Reference FEMHEALTH USA, INC. v. WILLIAMS, et al.
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Page ID# 502
This is a bit concerning, to say the least. It sounds like a temporary and incomplete obstruction could be defined as almost any physical presence or protest.
As we look at the political landscape today, it is very different than the 80s and 90s. Almost any political view from then would be viewed as pretty moderate today, and most of the liberals would be considered conservative. And in June of 2022, four months before the FBI raided Paul Vaughan, the Supreme Court handed down the Dobbs decision overturning Roe v. Wade. Many people thought that meant that there were no more federal protection for abortion, but that's not exactly the case. There is still the FACE Act, which had actually gone through the proper legislative channels and passed both Houses of Congress. It doesn't enshrine the right to an abortion per se, but it does protect the right to access or provide reproductive health care services without a threat of physical obstruction, intimidation, or interference.
In short, Roe v. Wade directly protected what the FACE Act indirectly protects. Moving forward, I think we can expect to see an increase in FACE Act prosecutions, as well as attempts to establish case law expanding the definition of what constitutes a violation of the FACE Act.
One of the only reasons the FACE Act passed both Houses of Congress is that it has very strict limitations on the maximum severity of punishment for violations. For first-time, non-violent offenses, the charge is a misdemeanor, and the penalty is not to exceed more than six months in prison and a maximum fine of $10,000. A recent and unexpected move by the DOJ was the addition of conspiracy charges to certain FACE Act violation charges. There are two main types of conspiracy charges at the federal level. There is the common Title 18 U.S. Code 371, "Conspiracy to Commit Offense or Defraud the United States" charge. Under a 371 conspiracy conviction, the punishment cannot be more severe than the maximum punishment for the original offense.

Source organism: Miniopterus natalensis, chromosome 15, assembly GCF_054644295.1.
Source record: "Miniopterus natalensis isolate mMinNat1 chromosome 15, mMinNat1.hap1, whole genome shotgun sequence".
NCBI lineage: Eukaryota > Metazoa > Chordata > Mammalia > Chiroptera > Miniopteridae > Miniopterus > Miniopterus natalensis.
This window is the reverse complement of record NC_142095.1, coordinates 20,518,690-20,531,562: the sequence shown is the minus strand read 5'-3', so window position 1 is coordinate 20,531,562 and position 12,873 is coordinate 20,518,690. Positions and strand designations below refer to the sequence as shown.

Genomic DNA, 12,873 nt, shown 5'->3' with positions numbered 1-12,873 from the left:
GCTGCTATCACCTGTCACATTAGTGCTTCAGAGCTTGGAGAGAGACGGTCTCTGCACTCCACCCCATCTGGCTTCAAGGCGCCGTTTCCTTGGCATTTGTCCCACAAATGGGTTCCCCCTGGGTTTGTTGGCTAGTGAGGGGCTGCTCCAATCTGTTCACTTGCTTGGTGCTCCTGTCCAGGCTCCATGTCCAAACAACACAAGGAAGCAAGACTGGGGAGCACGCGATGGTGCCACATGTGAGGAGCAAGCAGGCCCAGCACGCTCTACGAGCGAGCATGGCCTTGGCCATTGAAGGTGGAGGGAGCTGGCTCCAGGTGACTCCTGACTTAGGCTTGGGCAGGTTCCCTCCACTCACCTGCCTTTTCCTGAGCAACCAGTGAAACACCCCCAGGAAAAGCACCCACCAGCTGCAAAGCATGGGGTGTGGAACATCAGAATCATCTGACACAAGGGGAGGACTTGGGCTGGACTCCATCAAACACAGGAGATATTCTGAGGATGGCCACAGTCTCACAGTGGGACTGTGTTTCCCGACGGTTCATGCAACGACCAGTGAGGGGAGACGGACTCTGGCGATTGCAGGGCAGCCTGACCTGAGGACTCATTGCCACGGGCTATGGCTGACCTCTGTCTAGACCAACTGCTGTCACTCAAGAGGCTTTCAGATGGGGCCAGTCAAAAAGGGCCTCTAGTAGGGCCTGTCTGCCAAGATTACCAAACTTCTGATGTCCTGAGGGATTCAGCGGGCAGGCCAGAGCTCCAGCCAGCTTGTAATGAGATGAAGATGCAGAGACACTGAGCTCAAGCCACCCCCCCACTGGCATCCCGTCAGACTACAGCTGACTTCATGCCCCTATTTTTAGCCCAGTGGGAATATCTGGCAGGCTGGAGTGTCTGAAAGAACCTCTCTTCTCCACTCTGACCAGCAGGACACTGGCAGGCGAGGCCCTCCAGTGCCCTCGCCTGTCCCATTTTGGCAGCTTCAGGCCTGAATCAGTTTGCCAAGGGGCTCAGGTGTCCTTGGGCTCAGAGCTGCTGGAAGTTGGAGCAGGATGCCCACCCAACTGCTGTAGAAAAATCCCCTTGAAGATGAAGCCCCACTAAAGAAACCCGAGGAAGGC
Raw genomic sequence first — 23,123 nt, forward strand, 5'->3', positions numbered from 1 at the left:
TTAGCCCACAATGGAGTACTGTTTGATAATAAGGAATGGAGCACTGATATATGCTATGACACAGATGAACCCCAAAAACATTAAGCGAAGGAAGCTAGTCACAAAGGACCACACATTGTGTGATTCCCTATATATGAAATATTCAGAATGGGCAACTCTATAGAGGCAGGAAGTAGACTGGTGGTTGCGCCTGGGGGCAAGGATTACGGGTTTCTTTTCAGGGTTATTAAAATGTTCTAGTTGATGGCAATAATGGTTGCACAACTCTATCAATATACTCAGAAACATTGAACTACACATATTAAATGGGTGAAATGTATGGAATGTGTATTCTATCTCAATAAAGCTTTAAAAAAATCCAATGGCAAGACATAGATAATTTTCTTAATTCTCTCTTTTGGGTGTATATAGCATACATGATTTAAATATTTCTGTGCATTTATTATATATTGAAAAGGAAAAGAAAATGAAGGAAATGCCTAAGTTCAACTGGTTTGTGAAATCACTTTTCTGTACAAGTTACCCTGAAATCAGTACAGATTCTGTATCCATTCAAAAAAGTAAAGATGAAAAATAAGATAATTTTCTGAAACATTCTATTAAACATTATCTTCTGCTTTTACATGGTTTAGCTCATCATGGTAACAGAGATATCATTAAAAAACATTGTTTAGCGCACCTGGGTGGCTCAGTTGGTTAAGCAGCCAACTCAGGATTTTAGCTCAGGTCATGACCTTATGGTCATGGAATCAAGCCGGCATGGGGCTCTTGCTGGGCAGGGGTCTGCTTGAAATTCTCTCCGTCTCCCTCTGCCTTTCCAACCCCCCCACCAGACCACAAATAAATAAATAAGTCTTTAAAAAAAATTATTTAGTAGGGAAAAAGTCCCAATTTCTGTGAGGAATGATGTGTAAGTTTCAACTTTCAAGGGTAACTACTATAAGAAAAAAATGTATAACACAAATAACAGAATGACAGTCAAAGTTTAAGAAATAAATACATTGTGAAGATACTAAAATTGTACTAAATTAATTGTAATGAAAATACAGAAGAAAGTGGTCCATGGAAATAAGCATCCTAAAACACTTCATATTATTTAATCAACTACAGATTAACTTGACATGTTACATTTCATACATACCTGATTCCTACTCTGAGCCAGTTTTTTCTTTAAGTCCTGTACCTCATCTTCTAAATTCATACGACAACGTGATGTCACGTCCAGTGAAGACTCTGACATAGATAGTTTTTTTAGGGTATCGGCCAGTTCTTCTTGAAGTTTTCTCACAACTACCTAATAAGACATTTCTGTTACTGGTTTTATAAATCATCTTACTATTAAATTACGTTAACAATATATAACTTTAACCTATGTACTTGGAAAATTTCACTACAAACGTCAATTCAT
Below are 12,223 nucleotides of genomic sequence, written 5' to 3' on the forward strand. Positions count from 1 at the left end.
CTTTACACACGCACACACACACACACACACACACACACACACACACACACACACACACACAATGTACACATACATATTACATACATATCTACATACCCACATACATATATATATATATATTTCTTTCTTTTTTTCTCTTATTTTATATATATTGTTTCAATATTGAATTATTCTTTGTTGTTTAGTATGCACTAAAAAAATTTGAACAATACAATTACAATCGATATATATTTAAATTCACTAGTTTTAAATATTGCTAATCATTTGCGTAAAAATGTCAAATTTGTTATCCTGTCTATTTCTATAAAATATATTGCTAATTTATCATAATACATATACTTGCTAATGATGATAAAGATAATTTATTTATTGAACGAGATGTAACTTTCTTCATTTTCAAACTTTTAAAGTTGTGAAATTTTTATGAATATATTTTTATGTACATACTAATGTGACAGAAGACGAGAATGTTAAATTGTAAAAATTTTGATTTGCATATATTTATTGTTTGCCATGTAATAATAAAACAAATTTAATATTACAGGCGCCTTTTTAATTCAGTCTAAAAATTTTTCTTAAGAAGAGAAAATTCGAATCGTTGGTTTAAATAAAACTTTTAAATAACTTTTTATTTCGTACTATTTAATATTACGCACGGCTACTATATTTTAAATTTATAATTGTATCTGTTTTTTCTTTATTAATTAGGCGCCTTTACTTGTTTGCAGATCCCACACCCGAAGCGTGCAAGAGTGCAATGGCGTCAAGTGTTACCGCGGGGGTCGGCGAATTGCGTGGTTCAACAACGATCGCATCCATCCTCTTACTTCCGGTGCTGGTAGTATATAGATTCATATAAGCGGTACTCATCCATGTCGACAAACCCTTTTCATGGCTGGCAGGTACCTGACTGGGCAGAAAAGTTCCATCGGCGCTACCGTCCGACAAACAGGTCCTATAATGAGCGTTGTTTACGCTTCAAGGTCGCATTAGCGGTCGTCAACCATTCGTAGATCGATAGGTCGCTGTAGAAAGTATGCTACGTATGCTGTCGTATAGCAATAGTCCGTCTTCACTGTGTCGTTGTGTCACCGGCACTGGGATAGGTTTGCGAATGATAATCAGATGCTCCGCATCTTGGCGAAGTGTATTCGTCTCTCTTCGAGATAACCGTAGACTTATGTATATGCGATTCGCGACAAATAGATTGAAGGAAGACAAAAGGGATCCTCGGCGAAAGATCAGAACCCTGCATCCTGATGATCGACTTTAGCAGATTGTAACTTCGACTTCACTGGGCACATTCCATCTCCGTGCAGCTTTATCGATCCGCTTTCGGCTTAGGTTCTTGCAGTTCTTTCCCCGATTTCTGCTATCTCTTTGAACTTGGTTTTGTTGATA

Then, there is the other conspiracy charge, the one that the DOJ is tacking onto the FACE violation charges. A Title 18 U.S. Code 241, "Conspiracy Against Civil Rights" charge. Regardless of the original offense, a 241 conspiracy charge is always a felony. The maximum penalty is ten years in federal prison and much heftier fines in the range of $250,000. This new strategy for combining FACE Act violation charges with a 241 conspiracy against rights charge is first laid out in a DOJ journal from March of 2022. (Volume 70, beginning on page 277)
As it sits today, there are multiple landmark cases that are about to be tried that could dramatically affect the outlook of pro-life ministry in the United States. We don't actually know what the penalties under a conviction with this new strategy will be. The group of pro-life advocates from a recent trial in Washington, DC is set to be sentenced in May, so it's likely that we won't know until then.